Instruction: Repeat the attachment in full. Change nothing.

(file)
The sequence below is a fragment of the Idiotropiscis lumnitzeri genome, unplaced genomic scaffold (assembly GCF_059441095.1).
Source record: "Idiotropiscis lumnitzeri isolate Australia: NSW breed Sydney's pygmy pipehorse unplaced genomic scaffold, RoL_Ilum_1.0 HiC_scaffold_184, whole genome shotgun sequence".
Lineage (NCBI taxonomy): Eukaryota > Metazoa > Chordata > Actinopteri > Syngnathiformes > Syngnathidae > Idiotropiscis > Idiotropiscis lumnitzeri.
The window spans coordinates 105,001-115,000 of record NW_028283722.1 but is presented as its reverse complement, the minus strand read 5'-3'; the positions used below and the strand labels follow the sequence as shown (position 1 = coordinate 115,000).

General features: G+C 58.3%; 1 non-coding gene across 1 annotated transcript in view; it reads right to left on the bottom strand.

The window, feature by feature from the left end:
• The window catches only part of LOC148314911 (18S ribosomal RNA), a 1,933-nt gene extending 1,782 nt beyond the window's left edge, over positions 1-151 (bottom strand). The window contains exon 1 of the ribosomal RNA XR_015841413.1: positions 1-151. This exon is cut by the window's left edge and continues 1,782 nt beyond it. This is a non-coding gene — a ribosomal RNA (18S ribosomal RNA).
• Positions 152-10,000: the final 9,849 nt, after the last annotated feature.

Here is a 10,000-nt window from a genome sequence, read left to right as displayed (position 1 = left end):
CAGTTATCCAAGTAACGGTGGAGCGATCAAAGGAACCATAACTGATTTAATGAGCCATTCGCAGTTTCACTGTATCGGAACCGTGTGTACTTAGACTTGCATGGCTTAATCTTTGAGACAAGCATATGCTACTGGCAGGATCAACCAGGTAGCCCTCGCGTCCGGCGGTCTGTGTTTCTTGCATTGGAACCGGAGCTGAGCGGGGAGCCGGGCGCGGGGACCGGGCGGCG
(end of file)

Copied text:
The sequence below is a fragment of the Idiotropiscis lumnitzeri genome, unplaced genomic scaffold (assembly GCF_059441095.1).
Source record: "Idiotropiscis lumnitzeri isolate Australia: NSW breed Sydney's pygmy pipehorse unplaced genomic scaffold, RoL_Ilum_1.0 HiC_scaffold_184, whole genome shotgun sequence".
Lineage (NCBI taxonomy): Eukaryota > Metazoa > Chordata > Actinopteri > Syngnathiformes > Syngnathidae > Idiotropiscis > Idiotropiscis lumnitzeri.
The window spans coordinates 105,001-115,000 of record NW_028283722.1 but is presented as its reverse complement, the minus strand read 5'-3'; the positions used below and the strand labels follow the sequence as shown (position 1 = coordinate 115,000).

General features: G+C 58.3%; 1 non-coding gene across 1 annotated transcript in view; it reads right to left on the bottom strand.

The window, feature by feature from the left end:
• The window catches only part of LOC148314911 (18S ribosomal RNA), a 1,933-nt gene extending 1,782 nt beyond the window's left edge, over positions 1-151 (bottom strand). The window contains exon 1 of the ribosomal RNA XR_015841413.1: positions 1-151. This exon is cut by the window's left edge and continues 1,782 nt beyond it. This is a non-coding gene — a ribosomal RNA (18S ribosomal RNA).
• Positions 152-10,000: the final 9,849 nt, after the last annotated feature.

Here is a 10,000-nt window from a genome sequence, read left to right as displayed (position 1 = left end):
CAGTTATCCAAGTAACGGTGGAGCGATCAAAGGAACCATAACTGATTTAATGAGCCATTCGCAGTTTCACTGTATCGGAACCGTGTGTACTTAGACTTGCATGGCTTAATCTTTGAGACAAGCATATGCTACTGGCAGGATCAACCAGGTAGCCCTCGCGTCCGGCGGTCTGTGTTTCTTGCATTGGAACCGGAGCTGAGCGGGGAGCCGGGCGCGGGGACCGGGCGGCG